In Chicago, Argentine food may bring to mind the red wine hangover/meat coma that results from consuming too much BYOB malbec and skirt steak at Tango Sur. Or maybe you think of those South American churrascarias fueled by meat-wielding servers in gaucho pants (which are actually Brazilian-inspired, to be fair). “Iron Chef” alumnus Jose Garces and his chef de cuisine Cory Morris (both of Mercat a la Planxa) have launched Rural Society in the new Loews Chicago Hotel in Streeterville to disabuse you of those notions. “We want to show that Argentinian food is so much more, that you can come here and get a high-quality four-course meal with incredible ingredients, fresh off the grill,” Morris said. I stopped in recently to see if the pair would succeed in redefining the essence of Argentine food.
The meat isn’t all-you-can-eat at Rural Society, but it is flaming hot from a white oak-fired parrilla made by Grillworks, a company whose enthusiasts include the late, great James Beard and the very alive and awesome Alton Brown. The parrilla is kind of an open-pit barbecue with a cooking surface that can be lowered and raised by a hand-cranked flywheel for temperature control. Silvery, gleaming and spitting neon orange embers in the open kitchen, it’s like a grillmaster’s Bentley. The smoke drifting from the grill into the dining room made me feel like I was beholding a campfire while roughing it on the Argentine Pampas. Then again, the room—with thick cords of sisal rope that make up a cool faux-cathedral ceiling and plush tufted booths stuffed with suit-wearing business dudes and glammed-up ladies—felt pretty luxuriant. Gold Coast Society might have been a better name.
The truffle life
The food keeps pace with decor. I don’t know if I’ve seen this much expense account-quality beef and truffles since I dined at Joel Robuchon in Las Vegas a few years ago. Truffle oil lightly scents a sizzling fajita-like platter of roasted cremini and oyster mushrooms ($12). The best use of truffle, however, was a sprinkle of shavings in the foamy whipped hollandaise that served as a dipping sauce for roasted fingerling potatoes. Those potatoes ($10) were hand-carved with graduated ridges that made them look like Lego hills. They’d also been brushed with lard, baked in a special convection/steam oven and crisped in a broiler before service. That ridging wasn’t purely aesthetic; it added a nice textural component that sopped up a ton of the dreamy truffle-hollandaise sauce.
I’m getting ahead of myself, though. Great consideration must be given to the bread basket, which is definitely one of the finer ones I’ve had in Chicago. It included a baked yucca flour-based puff filled with cheese that was very similar to a French gougere. I could live on these alone. But there was no need for that, as the airy focaccia topped with herbs and caramelized onion was also fantastic. The breads were accompanied by fresh chimichurri, red pepper salsa and butter whipped with malbec.
To make myself feel better about my carb binge, I ordered the carpaccio de pulpo ($11) featuring thin slices of octopus drizzled with red wine vinegar, sundried tomato and crispy potato chips that had been soaked in malbec and fried. The paper-thin octopus was as tender a tentacle I’d ever had and I loved the brightening acidity of the vinegar. I kept with the seafood theme and dug in to a batch of taglierini ($21), a long ribbon pasta similar to linguine. It was a little overcooked, but the garlicky butter sauce infused with saffron and bottarga (dried, salted fish roe) and the briny sea-kissed cockles and rock shrimp tossed amidst the pasta made up for any noodle chewiness.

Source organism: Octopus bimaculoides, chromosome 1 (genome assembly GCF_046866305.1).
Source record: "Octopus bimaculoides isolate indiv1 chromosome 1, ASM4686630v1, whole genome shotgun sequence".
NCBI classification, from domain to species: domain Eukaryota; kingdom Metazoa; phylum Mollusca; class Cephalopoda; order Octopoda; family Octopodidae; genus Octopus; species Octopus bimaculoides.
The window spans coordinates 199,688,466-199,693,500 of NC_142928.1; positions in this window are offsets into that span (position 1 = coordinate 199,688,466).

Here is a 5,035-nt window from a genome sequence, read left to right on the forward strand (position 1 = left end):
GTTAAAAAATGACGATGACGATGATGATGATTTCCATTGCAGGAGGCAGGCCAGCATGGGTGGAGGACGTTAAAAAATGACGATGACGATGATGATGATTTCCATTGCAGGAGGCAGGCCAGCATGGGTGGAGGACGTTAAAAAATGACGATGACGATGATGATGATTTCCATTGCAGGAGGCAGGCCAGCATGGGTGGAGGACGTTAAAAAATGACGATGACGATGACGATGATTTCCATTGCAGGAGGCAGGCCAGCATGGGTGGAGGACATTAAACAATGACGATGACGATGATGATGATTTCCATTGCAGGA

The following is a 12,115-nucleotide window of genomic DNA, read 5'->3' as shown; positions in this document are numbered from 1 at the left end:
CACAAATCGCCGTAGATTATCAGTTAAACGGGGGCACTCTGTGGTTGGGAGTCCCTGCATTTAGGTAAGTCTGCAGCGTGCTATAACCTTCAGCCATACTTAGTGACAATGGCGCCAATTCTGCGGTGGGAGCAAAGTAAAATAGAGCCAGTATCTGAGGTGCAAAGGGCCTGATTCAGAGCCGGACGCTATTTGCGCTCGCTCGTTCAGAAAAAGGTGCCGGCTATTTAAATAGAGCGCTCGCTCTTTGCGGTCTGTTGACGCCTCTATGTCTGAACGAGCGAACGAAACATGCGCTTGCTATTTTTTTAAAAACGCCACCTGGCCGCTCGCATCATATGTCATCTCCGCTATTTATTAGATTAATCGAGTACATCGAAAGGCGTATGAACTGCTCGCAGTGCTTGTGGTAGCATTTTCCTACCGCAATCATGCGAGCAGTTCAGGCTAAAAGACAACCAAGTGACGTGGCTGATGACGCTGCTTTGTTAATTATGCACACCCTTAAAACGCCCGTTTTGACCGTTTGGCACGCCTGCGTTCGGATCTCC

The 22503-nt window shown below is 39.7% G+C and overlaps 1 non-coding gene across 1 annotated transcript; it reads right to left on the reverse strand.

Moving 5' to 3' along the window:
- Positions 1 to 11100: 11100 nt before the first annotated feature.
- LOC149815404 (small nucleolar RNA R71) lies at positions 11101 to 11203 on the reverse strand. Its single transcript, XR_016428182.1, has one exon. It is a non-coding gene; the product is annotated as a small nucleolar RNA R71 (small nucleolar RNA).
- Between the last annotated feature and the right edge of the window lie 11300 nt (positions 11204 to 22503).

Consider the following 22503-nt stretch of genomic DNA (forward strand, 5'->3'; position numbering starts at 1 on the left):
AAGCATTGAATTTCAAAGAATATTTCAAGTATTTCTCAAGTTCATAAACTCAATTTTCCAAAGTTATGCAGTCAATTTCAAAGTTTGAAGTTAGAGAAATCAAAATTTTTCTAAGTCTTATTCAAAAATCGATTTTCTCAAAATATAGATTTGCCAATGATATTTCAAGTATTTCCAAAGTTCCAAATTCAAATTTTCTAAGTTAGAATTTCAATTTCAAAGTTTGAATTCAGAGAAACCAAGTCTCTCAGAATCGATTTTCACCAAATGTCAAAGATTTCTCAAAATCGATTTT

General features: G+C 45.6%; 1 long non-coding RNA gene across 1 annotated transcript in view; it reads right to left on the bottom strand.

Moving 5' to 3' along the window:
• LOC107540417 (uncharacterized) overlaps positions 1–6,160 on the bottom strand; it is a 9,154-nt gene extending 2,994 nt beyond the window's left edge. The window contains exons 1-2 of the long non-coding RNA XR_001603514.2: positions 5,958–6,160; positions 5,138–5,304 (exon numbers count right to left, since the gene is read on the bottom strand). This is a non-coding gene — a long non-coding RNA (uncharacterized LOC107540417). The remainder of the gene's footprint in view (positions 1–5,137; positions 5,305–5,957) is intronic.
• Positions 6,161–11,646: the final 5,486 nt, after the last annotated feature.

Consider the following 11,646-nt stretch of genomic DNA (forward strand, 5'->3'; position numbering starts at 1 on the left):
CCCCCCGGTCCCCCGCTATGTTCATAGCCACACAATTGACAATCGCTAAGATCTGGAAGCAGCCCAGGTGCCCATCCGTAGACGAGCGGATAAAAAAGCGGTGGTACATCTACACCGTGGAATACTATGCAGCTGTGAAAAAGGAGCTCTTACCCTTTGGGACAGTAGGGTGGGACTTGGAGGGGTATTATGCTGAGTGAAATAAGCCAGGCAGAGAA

Chilling and grilling
Like those Brazilian steakhouses, Rural Society’s reason for being, though, is grilled meat. Even if you didn’t know it, you’d probably guess from all the black-and-white photos of prize-winning cows that adorn the restaurant’s dining room. Morris told me they procure a super-tender grass-fed beef from Uruguay. I sampled an empanada ($11) stuffed with beef belly and smoked chilis, but unfortunately, the beef was gummy and undersalted and the pastry was undercooked. Pamplona de puerco ($28), or heritage breed pork tenderloin stuffed with poached quail egg, carrots and chimichurri, was perfectly cooked to a medium-well. Because of old trichinosis scares, people tend to freak out about pinkish pork. Yet, high-quality pork like this displays a tenderness and minerality you just won’t taste if you cook it well-done. Though, once again, even with the grill-fired items, it’s seafood that shined. For $24, I scored a generous half lobster tail and a fat claw, both of which were smoky and tasted like they were bathed in butter (the whole portion is $48).
All that protein can make a guy parched. Thankfully, Rural Society has an interesting cocktail list. I especially loved the Fernet con Coca ($10) featuring Fernet Branca, muddled cherries and Tuaca, a vanilla-orange liqueur. The bitterness of the Fernet opened up my palate and had me almost salivating for dinner, while the sweetness of Tuaca took the edge off the Fernet. Mid-meal, I ordered the Cocovino ($8), a mix of cola, red wine and vanilla-chili sugar—sort of a play on the kalimotxo, a sounds-weird-but-tastes-good cocktail from Spain. The berry-rich fruit flavor of the malbec mixed well with the caramel in the cola and the sweet, spicy sugar softened the wine’s tannins.
Bottom line: With killer open-fired grilled meats and seafood and unique cocktails, Rural Society will likely redefine your idea of Argentine food, not as an all-you-can-eat meat buffet, but as a nuanced melting-pot cuisine.
Review: Rural Society
455 N. Park Drive 312-840-6605